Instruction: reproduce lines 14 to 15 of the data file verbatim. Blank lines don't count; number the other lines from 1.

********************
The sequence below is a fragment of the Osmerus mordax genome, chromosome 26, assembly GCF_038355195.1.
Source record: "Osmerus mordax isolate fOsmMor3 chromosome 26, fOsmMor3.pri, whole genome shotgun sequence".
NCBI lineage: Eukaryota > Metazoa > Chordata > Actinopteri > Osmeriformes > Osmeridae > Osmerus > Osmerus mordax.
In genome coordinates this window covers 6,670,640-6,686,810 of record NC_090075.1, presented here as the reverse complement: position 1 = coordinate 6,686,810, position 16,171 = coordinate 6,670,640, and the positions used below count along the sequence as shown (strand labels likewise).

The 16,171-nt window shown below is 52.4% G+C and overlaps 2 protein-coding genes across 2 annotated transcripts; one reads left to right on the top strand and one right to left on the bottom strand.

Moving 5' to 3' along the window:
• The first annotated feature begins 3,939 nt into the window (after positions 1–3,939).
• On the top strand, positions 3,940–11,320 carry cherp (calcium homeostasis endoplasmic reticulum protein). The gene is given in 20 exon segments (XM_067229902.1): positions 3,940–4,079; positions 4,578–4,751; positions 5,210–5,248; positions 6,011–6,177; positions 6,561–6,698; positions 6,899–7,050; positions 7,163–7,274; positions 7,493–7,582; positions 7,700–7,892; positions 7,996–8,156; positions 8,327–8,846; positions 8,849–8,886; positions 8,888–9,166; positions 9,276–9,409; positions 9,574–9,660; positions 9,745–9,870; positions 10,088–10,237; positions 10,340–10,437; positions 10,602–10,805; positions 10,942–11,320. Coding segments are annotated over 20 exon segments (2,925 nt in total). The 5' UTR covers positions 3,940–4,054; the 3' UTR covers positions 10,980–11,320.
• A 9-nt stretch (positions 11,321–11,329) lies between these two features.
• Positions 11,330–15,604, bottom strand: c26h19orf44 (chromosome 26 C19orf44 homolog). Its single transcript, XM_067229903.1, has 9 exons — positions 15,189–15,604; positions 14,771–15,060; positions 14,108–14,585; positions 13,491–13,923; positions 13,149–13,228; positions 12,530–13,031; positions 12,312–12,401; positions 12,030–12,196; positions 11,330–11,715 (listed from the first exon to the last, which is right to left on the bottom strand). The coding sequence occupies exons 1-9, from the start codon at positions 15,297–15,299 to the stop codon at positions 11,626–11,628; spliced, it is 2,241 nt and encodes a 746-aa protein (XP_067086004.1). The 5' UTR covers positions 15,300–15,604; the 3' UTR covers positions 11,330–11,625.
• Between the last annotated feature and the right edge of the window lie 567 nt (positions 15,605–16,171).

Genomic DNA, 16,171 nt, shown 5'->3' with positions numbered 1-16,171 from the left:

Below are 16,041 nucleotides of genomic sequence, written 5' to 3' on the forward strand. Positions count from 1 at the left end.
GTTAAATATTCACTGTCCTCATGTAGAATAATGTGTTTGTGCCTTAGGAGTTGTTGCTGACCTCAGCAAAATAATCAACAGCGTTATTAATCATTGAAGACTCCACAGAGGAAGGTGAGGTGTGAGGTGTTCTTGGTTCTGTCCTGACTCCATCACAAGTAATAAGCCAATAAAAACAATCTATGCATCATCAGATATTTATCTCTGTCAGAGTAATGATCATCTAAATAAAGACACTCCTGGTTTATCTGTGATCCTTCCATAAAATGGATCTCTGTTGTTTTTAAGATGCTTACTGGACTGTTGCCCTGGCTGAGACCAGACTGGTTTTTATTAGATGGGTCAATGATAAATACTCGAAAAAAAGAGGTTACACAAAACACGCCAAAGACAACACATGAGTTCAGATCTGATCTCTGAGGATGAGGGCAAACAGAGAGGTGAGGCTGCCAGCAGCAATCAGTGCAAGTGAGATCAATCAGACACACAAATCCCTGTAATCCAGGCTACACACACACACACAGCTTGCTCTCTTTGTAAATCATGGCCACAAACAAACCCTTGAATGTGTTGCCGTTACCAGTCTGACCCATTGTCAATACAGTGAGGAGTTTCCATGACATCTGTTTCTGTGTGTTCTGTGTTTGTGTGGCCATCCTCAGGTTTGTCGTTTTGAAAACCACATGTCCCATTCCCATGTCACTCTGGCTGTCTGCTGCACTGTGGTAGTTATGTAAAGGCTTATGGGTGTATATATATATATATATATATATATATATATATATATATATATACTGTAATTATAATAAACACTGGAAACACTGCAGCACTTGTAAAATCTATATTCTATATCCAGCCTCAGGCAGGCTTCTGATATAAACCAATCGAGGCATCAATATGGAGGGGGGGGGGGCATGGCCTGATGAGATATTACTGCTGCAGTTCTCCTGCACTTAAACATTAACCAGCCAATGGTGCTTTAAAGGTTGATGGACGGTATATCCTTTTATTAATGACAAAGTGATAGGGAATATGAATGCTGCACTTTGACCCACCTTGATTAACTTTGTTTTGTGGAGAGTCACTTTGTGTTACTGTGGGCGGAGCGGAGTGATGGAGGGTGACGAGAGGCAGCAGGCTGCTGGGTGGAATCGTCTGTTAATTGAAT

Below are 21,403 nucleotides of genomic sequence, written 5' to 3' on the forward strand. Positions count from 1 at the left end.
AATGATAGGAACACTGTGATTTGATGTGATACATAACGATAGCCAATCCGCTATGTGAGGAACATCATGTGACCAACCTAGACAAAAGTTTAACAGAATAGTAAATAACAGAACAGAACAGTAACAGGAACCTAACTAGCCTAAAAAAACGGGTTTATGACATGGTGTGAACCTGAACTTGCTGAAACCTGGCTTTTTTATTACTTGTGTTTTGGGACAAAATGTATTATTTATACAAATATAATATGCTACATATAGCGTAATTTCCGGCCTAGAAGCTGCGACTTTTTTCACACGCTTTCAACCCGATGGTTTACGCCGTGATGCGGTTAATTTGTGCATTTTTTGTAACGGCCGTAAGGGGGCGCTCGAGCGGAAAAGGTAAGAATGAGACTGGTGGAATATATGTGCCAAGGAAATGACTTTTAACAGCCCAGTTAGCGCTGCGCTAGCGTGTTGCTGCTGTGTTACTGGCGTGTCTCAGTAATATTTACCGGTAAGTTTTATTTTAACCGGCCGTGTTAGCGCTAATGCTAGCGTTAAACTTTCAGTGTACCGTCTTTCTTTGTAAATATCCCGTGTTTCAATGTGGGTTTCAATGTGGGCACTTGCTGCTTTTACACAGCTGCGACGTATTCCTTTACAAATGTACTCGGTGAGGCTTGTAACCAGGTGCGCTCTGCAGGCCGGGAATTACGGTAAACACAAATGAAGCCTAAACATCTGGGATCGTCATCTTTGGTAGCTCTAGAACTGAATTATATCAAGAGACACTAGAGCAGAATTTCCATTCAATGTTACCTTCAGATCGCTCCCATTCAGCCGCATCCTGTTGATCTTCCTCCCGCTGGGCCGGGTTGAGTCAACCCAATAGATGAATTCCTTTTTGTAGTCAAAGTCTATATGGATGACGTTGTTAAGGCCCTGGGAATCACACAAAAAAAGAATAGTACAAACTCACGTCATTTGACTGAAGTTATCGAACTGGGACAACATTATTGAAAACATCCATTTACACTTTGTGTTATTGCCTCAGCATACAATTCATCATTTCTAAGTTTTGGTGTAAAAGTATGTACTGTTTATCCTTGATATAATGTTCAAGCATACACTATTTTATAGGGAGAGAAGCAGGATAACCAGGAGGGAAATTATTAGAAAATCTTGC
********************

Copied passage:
GTTAAATATTCACTGTCCTCATGTAGAATAATGTGTTTGTGCCTTAGGAGTTGTTGCTGACCTCAGCAAAATAATCAACAGCGTTATTAATCATTGAAGACTCCACAGAGGAAGGTGAGGTGTGAGGTGTTCTTGGTTCTGTCCTGACTCCATCACAAGTAATAAGCCAATAAAAACAATCTATGCATCATCAGATATTTATCTCTGTCAGAGTAATGATCATCTAAATAAAGACACTCCTGGTTTATCTGTGATCCTTCCATAAAATGGATCTCTGTTGTTTTTAAGATGCTTACTGGACTGTTGCCCTGGCTGAGACCAGACTGGTTTTTATTAGATGGGTCAATGATAAATACTCGAAAAAAAGAGGTTACACAAAACACGCCAAAGACAACACATGAGTTCAGATCTGATCTCTGAGGATGAGGGCAAACAGAGAGGTGAGGCTGCCAGCAGCAATCAGTGCAAGTGAGATCAATCAGACACACAAATCCCTGTAATCCAGGCTACACACACACACACAGCTTGCTCTCTTTGTAAATCATGGCCACAAACAAACCCTTGAATGTGTTGCCGTTACCAGTCTGACCCATTGTCAATACAGTGAGGAGTTTCCATGACATCTGTTTCTGTGTGTTCTGTGTTTGTGTGGCCATCCTCAGGTTTGTCGTTTTGAAAACCACATGTCCCATTCCCATGTCACTCTGGCTGTCTGCTGCACTGTGGTAGTTATGTAAAGGCTTATGGGTGTATATATATATATATATATATATATATATATATATATATATATACTGTAATTATAATAAACACTGGAAACACTGCAGCACTTGTAAAATCTATATTCTATATCCAGCCTCAGGCAGGCTTCTGATATAAACCAATCGAGGCATCAATATGGAGGGGGGGGGGGCATGGCCTGATGAGATATTACTGCTGCAGTTCTCCTGCACTTAAACATTAACCAGCCAATGGTGCTTTAAAGGTTGATGGACGGTATATCCTTTTATTAATGACAAAGTGATAGGGAATATGAATGCTGCACTTTGACCCACCTTGATTAACTTTGTTTTGTGGAGAGTCACTTTGTGTTACTGTGGGCGGAGCGGAGTGATGGAGGGTGACGAGAGGCAGCAGGCTGCTGGGTGGAATCGTCTGTTAATTGAAT

Below are 21,403 nucleotides of genomic sequence, written 5' to 3' on the forward strand. Positions count from 1 at the left end.